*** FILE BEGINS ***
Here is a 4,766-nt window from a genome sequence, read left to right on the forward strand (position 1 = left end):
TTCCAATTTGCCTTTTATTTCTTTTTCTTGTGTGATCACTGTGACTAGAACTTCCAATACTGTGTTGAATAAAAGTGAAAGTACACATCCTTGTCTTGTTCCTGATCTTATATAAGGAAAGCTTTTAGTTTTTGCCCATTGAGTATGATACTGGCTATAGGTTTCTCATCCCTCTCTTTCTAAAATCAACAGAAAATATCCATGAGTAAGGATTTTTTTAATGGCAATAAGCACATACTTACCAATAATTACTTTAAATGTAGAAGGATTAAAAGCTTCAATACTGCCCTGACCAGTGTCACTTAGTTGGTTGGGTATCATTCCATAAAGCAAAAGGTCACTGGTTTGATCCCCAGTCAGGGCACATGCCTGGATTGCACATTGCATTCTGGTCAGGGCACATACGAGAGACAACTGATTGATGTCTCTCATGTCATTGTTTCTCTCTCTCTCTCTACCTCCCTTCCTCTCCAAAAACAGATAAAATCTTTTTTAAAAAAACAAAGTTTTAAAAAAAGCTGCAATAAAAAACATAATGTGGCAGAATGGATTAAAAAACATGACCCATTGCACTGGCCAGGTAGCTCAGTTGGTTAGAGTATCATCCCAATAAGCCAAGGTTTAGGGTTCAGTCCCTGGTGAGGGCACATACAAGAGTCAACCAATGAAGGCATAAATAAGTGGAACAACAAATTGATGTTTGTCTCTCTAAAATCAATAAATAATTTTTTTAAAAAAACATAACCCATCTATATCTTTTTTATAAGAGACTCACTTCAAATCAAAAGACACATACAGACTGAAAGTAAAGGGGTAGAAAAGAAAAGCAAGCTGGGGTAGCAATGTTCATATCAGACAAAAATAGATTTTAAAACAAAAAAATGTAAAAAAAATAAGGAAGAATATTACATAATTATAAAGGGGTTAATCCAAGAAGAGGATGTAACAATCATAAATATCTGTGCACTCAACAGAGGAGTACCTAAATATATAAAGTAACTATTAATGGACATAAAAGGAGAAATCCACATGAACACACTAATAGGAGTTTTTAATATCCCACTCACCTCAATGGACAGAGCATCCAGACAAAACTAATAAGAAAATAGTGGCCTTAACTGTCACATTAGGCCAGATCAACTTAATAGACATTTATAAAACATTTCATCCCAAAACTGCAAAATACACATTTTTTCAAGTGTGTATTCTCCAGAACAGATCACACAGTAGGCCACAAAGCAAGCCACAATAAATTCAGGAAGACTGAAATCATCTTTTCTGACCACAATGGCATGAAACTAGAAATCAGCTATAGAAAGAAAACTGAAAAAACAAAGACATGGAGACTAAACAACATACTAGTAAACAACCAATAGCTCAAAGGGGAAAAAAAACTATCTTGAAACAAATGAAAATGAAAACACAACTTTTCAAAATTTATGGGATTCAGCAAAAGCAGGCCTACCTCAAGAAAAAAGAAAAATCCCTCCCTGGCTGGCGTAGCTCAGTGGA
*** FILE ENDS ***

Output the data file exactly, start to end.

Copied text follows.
Here is a 4,766-nt window from a genome sequence, read left to right on the forward strand (position 1 = left end):
TTCCAATTTGCCTTTTATTTCTTTTTCTTGTGTGATCACTGTGACTAGAACTTCCAATACTGTGTTGAATAAAAGTGAAAGTACACATCCTTGTCTTGTTCCTGATCTTATATAAGGAAAGCTTTTAGTTTTTGCCCATTGAGTATGATACTGGCTATAGGTTTCTCATCCCTCTCTTTCTAAAATCAACAGAAAATATCCATGAGTAAGGATTTTTTTAATGGCAATAAGCACATACTTACCAATAATTACTTTAAATGTAGAAGGATTAAAAGCTTCAATACTGCCCTGACCAGTGTCACTTAGTTGGTTGGGTATCATTCCATAAAGCAAAAGGTCACTGGTTTGATCCCCAGTCAGGGCACATGCCTGGATTGCACATTGCATTCTGGTCAGGGCACATACGAGAGACAACTGATTGATGTCTCTCATGTCATTGTTTCTCTCTCTCTCTCTACCTCCCTTCCTCTCCAAAAACAGATAAAATCTTTTTTAAAAAAACAAAGTTTTAAAAAAAGCTGCAATAAAAAACATAATGTGGCAGAATGGATTAAAAAACATGACCCATTGCACTGGCCAGGTAGCTCAGTTGGTTAGAGTATCATCCCAATAAGCCAAGGTTTAGGGTTCAGTCCCTGGTGAGGGCACATACAAGAGTCAACCAATGAAGGCATAAATAAGTGGAACAACAAATTGATGTTTGTCTCTCTAAAATCAATAAATAATTTTTTTAAAAAAACATAACCCATCTATATCTTTTTTATAAGAGACTCACTTCAAATCAAAAGACACATACAGACTGAAAGTAAAGGGGTAGAAAAGAAAAGCAAGCTGGGGTAGCAATGTTCATATCAGACAAAAATAGATTTTAAAACAAAAAAATGTAAAAAAAATAAGGAAGAATATTACATAATTATAAAGGGGTTAATCCAAGAAGAGGATGTAACAATCATAAATATCTGTGCACTCAACAGAGGAGTACCTAAATATATAAAGTAACTATTAATGGACATAAAAGGAGAAATCCACATGAACACACTAATAGGAGTTTTTAATATCCCACTCACCTCAATGGACAGAGCATCCAGACAAAACTAATAAGAAAATAGTGGCCTTAACTGTCACATTAGGCCAGATCAACTTAATAGACATTTATAAAACATTTCATCCCAAAACTGCAAAATACACATTTTTTCAAGTGTGTATTCTCCAGAACAGATCACACAGTAGGCCACAAAGCAAGCCACAATAAATTCAGGAAGACTGAAATCATCTTTTCTGACCACAATGGCATGAAACTAGAAATCAGCTATAGAAAGAAAACTGAAAAAACAAAGACATGGAGACTAAACAACATACTAGTAAACAACCAATAGCTCAAAGGGGAAAAAAAACTATCTTGAAACAAATGAAAATGAAAACACAACTTTTCAAAATTTATGGGATTCAGCAAAAGCAGGCCTACCTCAAGAAAAAAGAAAAATCCCTCCCTGGCTGGCGTAGCTCAGTGGA